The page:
Unchanged for hundreds of centuries, and with no close relatives on the evolutionary tree, the sponge remains a very simple and primitive form of animal. Sponges have a remarkable ability to withstand tremendous loss of body material, suddenly growing many times faster than normal to regain the original size. It is even possible that certain types of sponges to be passed through a fine sieve, their bodies broken down to the components cells, and reform themselves again over a period of hours or days. The average lifespan for individual specimens has been estimated to be 50 years or more.
The simplest form of sponge is shaped somewhat like a vase, with feeding cells on the inner wall. Water is drawn through minute pores in the outer wall and expelled through the large principal aperture. The present is maintained by the feeding cells, each with a very small whip that’s waved continually back and forth. Due to the large volume of water contained inside the chamber in proportion to the interior wall surface of feeding cells, higher forms of sponges have accommodated by folding out the interior walls to improve the feeding area.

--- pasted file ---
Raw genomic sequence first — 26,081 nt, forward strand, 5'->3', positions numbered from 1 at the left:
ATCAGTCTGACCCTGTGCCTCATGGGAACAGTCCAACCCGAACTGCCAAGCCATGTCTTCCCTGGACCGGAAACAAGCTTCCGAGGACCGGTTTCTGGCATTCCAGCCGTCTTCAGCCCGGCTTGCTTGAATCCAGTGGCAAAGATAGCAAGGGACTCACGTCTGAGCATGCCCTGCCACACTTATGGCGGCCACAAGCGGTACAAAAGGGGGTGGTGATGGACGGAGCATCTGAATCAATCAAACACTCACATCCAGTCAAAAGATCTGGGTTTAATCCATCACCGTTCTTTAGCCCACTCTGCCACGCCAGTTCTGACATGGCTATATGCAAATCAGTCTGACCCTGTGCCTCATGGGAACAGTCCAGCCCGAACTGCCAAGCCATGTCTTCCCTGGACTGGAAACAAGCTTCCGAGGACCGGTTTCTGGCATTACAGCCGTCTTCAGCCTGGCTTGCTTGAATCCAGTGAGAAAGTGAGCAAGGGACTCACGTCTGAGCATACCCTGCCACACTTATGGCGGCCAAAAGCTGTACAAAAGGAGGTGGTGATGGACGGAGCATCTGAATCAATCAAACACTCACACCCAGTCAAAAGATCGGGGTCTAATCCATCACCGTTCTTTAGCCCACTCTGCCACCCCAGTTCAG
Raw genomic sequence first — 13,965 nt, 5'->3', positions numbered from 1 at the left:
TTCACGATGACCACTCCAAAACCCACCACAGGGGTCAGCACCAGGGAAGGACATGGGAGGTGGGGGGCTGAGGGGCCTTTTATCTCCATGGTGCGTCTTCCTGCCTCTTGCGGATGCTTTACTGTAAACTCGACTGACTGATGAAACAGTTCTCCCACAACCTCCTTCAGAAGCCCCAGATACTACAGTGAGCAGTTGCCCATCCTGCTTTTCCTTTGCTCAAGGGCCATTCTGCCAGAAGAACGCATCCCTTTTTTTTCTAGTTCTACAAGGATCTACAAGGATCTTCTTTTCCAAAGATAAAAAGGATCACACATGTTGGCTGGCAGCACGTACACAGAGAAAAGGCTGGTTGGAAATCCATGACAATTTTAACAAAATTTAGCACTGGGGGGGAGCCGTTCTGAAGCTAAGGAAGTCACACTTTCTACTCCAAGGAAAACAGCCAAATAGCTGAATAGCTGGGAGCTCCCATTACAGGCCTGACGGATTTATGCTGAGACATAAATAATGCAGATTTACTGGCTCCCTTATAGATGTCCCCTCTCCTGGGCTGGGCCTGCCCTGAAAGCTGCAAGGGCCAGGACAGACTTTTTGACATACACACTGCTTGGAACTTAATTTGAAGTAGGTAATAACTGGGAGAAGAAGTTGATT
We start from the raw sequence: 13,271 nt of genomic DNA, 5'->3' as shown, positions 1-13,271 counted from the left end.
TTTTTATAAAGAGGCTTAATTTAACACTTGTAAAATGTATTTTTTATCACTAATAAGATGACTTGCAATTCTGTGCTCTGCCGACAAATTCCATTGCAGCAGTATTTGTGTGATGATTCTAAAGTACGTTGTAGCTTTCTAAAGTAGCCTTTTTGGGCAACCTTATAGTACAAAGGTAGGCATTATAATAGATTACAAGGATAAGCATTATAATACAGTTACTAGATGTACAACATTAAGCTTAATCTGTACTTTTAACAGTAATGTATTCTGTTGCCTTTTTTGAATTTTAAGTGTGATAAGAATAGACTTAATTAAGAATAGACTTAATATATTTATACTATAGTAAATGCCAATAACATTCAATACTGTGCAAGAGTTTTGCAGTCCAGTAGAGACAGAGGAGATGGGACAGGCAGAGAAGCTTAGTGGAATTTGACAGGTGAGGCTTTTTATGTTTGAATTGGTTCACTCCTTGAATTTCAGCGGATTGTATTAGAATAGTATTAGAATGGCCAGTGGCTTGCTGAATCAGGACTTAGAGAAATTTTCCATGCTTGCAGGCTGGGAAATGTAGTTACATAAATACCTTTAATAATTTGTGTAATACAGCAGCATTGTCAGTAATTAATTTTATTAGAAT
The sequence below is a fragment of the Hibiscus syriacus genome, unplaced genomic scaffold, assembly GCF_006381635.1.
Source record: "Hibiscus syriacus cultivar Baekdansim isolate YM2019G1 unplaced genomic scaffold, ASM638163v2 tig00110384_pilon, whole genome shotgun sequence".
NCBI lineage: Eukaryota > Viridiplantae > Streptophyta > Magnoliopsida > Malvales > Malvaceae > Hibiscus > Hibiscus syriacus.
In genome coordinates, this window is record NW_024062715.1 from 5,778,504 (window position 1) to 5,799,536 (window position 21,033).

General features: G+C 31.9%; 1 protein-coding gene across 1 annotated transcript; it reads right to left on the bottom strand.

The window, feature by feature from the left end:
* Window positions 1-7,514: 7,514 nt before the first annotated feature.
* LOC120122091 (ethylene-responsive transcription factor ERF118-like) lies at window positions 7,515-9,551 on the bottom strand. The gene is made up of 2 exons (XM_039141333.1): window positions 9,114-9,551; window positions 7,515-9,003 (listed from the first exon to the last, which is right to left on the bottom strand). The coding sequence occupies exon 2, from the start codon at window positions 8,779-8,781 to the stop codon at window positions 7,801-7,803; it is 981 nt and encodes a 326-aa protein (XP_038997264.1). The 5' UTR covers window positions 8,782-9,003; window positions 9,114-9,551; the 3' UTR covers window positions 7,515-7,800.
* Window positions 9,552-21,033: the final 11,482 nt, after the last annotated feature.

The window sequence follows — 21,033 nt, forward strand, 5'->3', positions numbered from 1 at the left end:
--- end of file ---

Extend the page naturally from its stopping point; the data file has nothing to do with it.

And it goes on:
On low tide areas of the beach may be found many of the flat in crusting sponges. These appear in a huge array of colors and have no definite shape of their own, instead taking on the kind of the rock beneath.
Some types of sponge are capable of releasing a noxious substance to stop the encroachment of acquaintances, and many of these poisons are used in research laboratories for the preparation of human medications.